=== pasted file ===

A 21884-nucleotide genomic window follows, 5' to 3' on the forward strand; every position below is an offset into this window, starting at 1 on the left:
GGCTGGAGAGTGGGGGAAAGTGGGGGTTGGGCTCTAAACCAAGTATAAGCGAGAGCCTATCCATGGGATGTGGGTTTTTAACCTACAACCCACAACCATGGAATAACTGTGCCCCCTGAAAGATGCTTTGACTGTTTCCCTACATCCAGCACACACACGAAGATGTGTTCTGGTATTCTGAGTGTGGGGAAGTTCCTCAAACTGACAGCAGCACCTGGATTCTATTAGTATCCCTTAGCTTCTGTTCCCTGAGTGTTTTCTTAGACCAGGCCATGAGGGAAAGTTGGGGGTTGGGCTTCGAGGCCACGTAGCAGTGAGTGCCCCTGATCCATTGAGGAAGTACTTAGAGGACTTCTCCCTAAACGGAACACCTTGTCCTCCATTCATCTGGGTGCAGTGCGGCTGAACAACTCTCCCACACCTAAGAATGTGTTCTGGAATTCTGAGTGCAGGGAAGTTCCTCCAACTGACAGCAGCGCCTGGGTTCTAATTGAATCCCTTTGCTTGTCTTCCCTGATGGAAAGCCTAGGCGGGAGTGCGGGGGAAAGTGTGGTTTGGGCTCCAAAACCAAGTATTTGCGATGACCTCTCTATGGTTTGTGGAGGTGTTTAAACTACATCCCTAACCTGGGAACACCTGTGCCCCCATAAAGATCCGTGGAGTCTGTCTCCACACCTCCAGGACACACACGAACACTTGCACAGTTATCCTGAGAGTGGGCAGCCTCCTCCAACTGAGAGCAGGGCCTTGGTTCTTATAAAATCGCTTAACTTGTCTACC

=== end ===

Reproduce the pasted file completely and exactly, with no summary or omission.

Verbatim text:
A 21884-nucleotide genomic window follows, 5' to 3' on the forward strand; every position below is an offset into this window, starting at 1 on the left:
GGCTGGAGAGTGGGGGAAAGTGGGGGTTGGGCTCTAAACCAAGTATAAGCGAGAGCCTATCCATGGGATGTGGGTTTTTAACCTACAACCCACAACCATGGAATAACTGTGCCCCCTGAAAGATGCTTTGACTGTTTCCCTACATCCAGCACACACACGAAGATGTGTTCTGGTATTCTGAGTGTGGGGAAGTTCCTCAAACTGACAGCAGCACCTGGATTCTATTAGTATCCCTTAGCTTCTGTTCCCTGAGTGTTTTCTTAGACCAGGCCATGAGGGAAAGTTGGGGGTTGGGCTTCGAGGCCACGTAGCAGTGAGTGCCCCTGATCCATTGAGGAAGTACTTAGAGGACTTCTCCCTAAACGGAACACCTTGTCCTCCATTCATCTGGGTGCAGTGCGGCTGAACAACTCTCCCACACCTAAGAATGTGTTCTGGAATTCTGAGTGCAGGGAAGTTCCTCCAACTGACAGCAGCGCCTGGGTTCTAATTGAATCCCTTTGCTTGTCTTCCCTGATGGAAAGCCTAGGCGGGAGTGCGGGGGAAAGTGTGGTTTGGGCTCCAAAACCAAGTATTTGCGATGACCTCTCTATGGTTTGTGGAGGTGTTTAAACTACATCCCTAACCTGGGAACACCTGTGCCCCCATAAAGATCCGTGGAGTCTGTCTCCACACCTCCAGGACACACACGAACACTTGCACAGTTATCCTGAGAGTGGGCAGCCTCCTCCAACTGAGAGCAGGGCCTTGGTTCTTATAAAATCGCTTAACTTGTCTACC